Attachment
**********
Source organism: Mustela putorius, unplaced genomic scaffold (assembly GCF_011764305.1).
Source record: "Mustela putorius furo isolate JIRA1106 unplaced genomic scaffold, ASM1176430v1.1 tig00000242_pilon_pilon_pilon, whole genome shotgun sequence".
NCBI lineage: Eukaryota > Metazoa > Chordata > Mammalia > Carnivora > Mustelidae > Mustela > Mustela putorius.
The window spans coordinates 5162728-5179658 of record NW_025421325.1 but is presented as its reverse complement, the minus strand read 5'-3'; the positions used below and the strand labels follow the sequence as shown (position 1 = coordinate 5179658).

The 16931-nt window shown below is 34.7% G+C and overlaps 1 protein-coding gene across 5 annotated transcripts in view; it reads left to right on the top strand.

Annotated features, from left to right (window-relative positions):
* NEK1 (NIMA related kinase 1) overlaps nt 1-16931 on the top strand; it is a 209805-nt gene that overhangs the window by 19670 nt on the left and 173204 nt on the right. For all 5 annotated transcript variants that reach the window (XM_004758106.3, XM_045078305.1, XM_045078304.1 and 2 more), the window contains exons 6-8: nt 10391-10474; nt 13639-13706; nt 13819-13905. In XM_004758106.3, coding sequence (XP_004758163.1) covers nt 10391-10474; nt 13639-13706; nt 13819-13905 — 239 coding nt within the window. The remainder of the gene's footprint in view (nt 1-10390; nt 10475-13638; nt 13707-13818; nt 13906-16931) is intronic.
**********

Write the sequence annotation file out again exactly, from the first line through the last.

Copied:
Source organism: Mustela putorius, unplaced genomic scaffold (assembly GCF_011764305.1).
Source record: "Mustela putorius furo isolate JIRA1106 unplaced genomic scaffold, ASM1176430v1.1 tig00000242_pilon_pilon_pilon, whole genome shotgun sequence".
NCBI lineage: Eukaryota > Metazoa > Chordata > Mammalia > Carnivora > Mustelidae > Mustela > Mustela putorius.
The window spans coordinates 5162728-5179658 of record NW_025421325.1 but is presented as its reverse complement, the minus strand read 5'-3'; the positions used below and the strand labels follow the sequence as shown (position 1 = coordinate 5179658).

The 16931-nt window shown below is 34.7% G+C and overlaps 1 protein-coding gene across 5 annotated transcripts in view; it reads left to right on the top strand.

Annotated features, from left to right (window-relative positions):
* NEK1 (NIMA related kinase 1) overlaps nt 1-16931 on the top strand; it is a 209805-nt gene that overhangs the window by 19670 nt on the left and 173204 nt on the right. For all 5 annotated transcript variants that reach the window (XM_004758106.3, XM_045078305.1, XM_045078304.1 and 2 more), the window contains exons 6-8: nt 10391-10474; nt 13639-13706; nt 13819-13905. In XM_004758106.3, coding sequence (XP_004758163.1) covers nt 10391-10474; nt 13639-13706; nt 13819-13905 — 239 coding nt within the window. The remainder of the gene's footprint in view (nt 1-10390; nt 10475-13638; nt 13707-13818; nt 13906-16931) is intronic.